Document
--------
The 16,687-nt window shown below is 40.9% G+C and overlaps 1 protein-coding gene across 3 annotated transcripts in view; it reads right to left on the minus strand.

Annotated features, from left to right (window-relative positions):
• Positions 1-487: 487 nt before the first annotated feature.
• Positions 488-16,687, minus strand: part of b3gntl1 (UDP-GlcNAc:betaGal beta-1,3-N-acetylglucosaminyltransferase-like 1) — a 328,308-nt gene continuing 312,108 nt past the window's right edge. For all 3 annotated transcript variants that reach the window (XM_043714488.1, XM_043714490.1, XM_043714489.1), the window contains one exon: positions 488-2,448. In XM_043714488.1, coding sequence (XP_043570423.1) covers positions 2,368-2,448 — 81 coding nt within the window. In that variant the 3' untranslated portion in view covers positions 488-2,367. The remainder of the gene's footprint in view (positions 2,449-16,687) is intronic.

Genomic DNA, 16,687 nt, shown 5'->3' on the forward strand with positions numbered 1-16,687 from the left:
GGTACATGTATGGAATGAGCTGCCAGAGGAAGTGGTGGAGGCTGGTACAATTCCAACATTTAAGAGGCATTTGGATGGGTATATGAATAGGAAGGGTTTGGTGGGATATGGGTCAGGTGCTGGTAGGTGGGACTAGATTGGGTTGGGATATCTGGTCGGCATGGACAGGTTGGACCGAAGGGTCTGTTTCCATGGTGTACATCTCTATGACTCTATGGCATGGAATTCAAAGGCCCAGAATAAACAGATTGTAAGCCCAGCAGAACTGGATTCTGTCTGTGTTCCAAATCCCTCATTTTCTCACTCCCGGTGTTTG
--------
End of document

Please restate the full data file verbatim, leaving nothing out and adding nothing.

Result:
The 16,687-nt window shown below is 40.9% G+C and overlaps 1 protein-coding gene across 3 annotated transcripts in view; it reads right to left on the minus strand.

Annotated features, from left to right (window-relative positions):
• Positions 1-487: 487 nt before the first annotated feature.
• Positions 488-16,687, minus strand: part of b3gntl1 (UDP-GlcNAc:betaGal beta-1,3-N-acetylglucosaminyltransferase-like 1) — a 328,308-nt gene continuing 312,108 nt past the window's right edge. For all 3 annotated transcript variants that reach the window (XM_043714488.1, XM_043714490.1, XM_043714489.1), the window contains one exon: positions 488-2,448. In XM_043714488.1, coding sequence (XP_043570423.1) covers positions 2,368-2,448 — 81 coding nt within the window. In that variant the 3' untranslated portion in view covers positions 488-2,367. The remainder of the gene's footprint in view (positions 2,449-16,687) is intronic.

Genomic DNA, 16,687 nt, shown 5'->3' on the forward strand with positions numbered 1-16,687 from the left:
GGTACATGTATGGAATGAGCTGCCAGAGGAAGTGGTGGAGGCTGGTACAATTCCAACATTTAAGAGGCATTTGGATGGGTATATGAATAGGAAGGGTTTGGTGGGATATGGGTCAGGTGCTGGTAGGTGGGACTAGATTGGGTTGGGATATCTGGTCGGCATGGACAGGTTGGACCGAAGGGTCTGTTTCCATGGTGTACATCTCTATGACTCTATGGCATGGAATTCAAAGGCCCAGAATAAACAGATTGTAAGCCCAGCAGAACTGGATTCTGTCTGTGTTCCAAATCCCTCATTTTCTCACTCCCGGTGTTTG